Materials & Durability

Your backpack is no good to you if it falls apart on your first trip. That’s why the best travel backpack from Osprey uses nylon mini hex diamond ripstop for the main material.

They have also added thick layers of packcloth on the bottom since this area needs to hold the most weight.

The Gregory travel backpack also uses nylon for the main areas, but replaces the packcloth with 840D ballistic polyester on the higher stress areas for increased durability. The lining is also polyester.

Suspension & Straps

The Osprey travel pack uses their LightWire frame suspension system, which evens out the load for less strain on key areas of your body. The backpanel, harness and hipbelt are all padded for comfort, plus use mesh to increase ventilation.

The harness and hipbelt also stow away when it comes time to store your bag at home or in an overhead compartment. There are also padded top and side handles.

Though the Compass 40 has no suspension system, it does have a padded backpanel and backpack straps. There is also a padded front panel for increased stability. Top and bottom grab handles make it easy to lift the bag when needed.

Extra Features

Though the best travel bag won’t have all the features of a trekking bag, they have enough to make them worthwhile.

The Osprey model has lockable sliders on the main compartment for added security. There are also internal compression straps to keep your stuff in place. Dual front compression straps let you cinch it smaller.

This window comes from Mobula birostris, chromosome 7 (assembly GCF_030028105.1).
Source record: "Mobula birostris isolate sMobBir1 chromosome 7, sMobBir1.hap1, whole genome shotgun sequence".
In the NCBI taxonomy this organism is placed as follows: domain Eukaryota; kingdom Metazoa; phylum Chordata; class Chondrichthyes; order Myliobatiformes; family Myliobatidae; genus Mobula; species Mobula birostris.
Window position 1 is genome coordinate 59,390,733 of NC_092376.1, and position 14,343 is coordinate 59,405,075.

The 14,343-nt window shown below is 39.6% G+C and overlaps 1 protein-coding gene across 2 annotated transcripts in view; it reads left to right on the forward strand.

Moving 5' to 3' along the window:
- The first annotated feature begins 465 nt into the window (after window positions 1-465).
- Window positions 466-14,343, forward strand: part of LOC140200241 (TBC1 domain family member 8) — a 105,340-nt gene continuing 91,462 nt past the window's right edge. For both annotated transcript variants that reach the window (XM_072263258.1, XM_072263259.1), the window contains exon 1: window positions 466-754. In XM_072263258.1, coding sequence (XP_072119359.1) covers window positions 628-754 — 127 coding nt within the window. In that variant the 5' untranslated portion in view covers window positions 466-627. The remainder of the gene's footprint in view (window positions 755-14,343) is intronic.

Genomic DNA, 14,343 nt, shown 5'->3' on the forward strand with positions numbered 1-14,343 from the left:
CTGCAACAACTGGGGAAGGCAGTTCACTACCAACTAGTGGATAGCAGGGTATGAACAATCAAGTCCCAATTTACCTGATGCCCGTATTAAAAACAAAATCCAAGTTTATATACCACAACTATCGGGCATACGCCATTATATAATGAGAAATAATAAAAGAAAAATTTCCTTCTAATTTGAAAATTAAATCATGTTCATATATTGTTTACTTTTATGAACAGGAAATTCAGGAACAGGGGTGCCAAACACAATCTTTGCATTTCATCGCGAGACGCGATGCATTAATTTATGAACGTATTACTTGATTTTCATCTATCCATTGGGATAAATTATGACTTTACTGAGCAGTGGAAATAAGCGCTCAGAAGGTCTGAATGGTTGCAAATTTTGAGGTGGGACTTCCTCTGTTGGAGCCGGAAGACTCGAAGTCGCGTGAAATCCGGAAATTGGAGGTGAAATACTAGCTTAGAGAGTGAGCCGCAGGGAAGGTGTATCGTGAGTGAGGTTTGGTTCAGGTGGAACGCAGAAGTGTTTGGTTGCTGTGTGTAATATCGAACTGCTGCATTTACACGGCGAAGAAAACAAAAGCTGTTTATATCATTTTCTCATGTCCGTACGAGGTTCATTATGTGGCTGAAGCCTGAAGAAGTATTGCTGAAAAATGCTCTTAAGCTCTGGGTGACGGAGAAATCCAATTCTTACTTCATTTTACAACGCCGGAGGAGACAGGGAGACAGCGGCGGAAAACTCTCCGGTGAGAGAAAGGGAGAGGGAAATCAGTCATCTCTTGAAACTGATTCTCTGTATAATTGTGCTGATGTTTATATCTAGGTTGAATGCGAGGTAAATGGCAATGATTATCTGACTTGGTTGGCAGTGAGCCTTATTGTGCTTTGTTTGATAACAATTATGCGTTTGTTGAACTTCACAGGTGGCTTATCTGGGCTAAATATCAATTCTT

The Gregory travel backpack also has compression straps, but on the side instead of the front. Dual daisy chains allow carabiner attachment. There is a keyclip in the top accessory pocket. A reflective logo keeps you visible in low light.

 Osprey Packs Farpoint 40
Travel Backpack
Gregory Compass 40
Travel Backpack
Storage & Organization- Large main compartment
- dual front mesh pockets
- zippered slash pocket
- laptop and tablet sleeve
- internal front flap mesh pocket
- Large main compartment
- expanding bottom compartment
- padded laptop compartment with tablet sleeve
- top accessory pocket
- internal zippered mesh pocket
- internal mesh organizer
Materials & Durability- 210D Nylon Mini Hex
Diamond Ripstop
- 600D packcloth accent
and bottom
- 420D nylon main
- 840D ballistic polyester
- 200D polyester lining
Straps & Handles- Stowaway harness and hipbelt
- padded top and side handles
- padded backpack straps
- top and bottom grab handles
SuspensionLightWire frame suspensionNone
Extra Features- lockable sliders on main compartment
- dual front compression strap
- internal compression straps
- padded back and front panel
- side compression straps
- dual daisy chains
- reflective logo
Size (Liters)40 liters40 liters
Weight (lbs)3.17 lbs2 lbs
Dimensions (Inches)21 x 14 x 9 inches23.25 x 14.5 x 9.75 inches
ColorsJasper Red, Volcanic Grey, Caribbean BlueIndigo Blue, Thyme Green, Dijon Yellow
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Daypack Comparison

Daypacks are generally smaller, meant for shorter hikes or daily adventures while traveling. Basically when you don’t need to pack all your belongings with you.

They are best for single-person use since they are only meant to hold one day’s worth of gear, as their name suggests.

They have room for some clothing, snacks, and water. But many of them also have room for laptops, tablets, and all your other modern essentials.